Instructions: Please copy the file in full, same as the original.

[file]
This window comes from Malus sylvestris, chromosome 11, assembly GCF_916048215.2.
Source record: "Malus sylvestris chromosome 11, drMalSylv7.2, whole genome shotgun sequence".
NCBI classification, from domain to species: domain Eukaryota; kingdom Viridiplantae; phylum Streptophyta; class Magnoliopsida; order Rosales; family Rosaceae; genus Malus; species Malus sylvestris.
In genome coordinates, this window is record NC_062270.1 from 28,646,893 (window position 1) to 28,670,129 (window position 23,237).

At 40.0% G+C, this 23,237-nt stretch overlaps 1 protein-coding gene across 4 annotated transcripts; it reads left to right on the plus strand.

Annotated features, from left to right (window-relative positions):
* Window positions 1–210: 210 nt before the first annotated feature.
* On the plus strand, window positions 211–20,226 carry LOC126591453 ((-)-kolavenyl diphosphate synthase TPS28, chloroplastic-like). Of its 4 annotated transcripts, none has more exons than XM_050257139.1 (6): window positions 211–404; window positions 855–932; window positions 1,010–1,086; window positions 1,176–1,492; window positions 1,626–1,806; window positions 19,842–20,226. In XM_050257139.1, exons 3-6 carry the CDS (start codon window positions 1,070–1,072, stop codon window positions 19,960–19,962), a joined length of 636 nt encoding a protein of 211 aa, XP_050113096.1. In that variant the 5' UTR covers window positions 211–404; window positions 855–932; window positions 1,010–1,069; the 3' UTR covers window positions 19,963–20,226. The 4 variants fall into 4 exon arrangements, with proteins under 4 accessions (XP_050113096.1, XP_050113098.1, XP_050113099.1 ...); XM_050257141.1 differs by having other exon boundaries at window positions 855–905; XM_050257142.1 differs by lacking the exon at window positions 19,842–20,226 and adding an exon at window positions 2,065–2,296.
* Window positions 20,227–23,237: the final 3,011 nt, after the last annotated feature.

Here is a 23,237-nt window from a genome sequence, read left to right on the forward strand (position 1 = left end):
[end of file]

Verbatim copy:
This window comes from Malus sylvestris, chromosome 11, assembly GCF_916048215.2.
Source record: "Malus sylvestris chromosome 11, drMalSylv7.2, whole genome shotgun sequence".
NCBI classification, from domain to species: domain Eukaryota; kingdom Viridiplantae; phylum Streptophyta; class Magnoliopsida; order Rosales; family Rosaceae; genus Malus; species Malus sylvestris.
In genome coordinates, this window is record NC_062270.1 from 28,646,893 (window position 1) to 28,670,129 (window position 23,237).

At 40.0% G+C, this 23,237-nt stretch overlaps 1 protein-coding gene across 4 annotated transcripts; it reads left to right on the plus strand.

Annotated features, from left to right (window-relative positions):
* Window positions 1–210: 210 nt before the first annotated feature.
* On the plus strand, window positions 211–20,226 carry LOC126591453 ((-)-kolavenyl diphosphate synthase TPS28, chloroplastic-like). Of its 4 annotated transcripts, none has more exons than XM_050257139.1 (6): window positions 211–404; window positions 855–932; window positions 1,010–1,086; window positions 1,176–1,492; window positions 1,626–1,806; window positions 19,842–20,226. In XM_050257139.1, exons 3-6 carry the CDS (start codon window positions 1,070–1,072, stop codon window positions 19,960–19,962), a joined length of 636 nt encoding a protein of 211 aa, XP_050113096.1. In that variant the 5' UTR covers window positions 211–404; window positions 855–932; window positions 1,010–1,069; the 3' UTR covers window positions 19,963–20,226. The 4 variants fall into 4 exon arrangements, with proteins under 4 accessions (XP_050113096.1, XP_050113098.1, XP_050113099.1 ...); XM_050257141.1 differs by having other exon boundaries at window positions 855–905; XM_050257142.1 differs by lacking the exon at window positions 19,842–20,226 and adding an exon at window positions 2,065–2,296.
* Window positions 20,227–23,237: the final 3,011 nt, after the last annotated feature.

Here is a 23,237-nt window from a genome sequence, read left to right on the forward strand (position 1 = left end):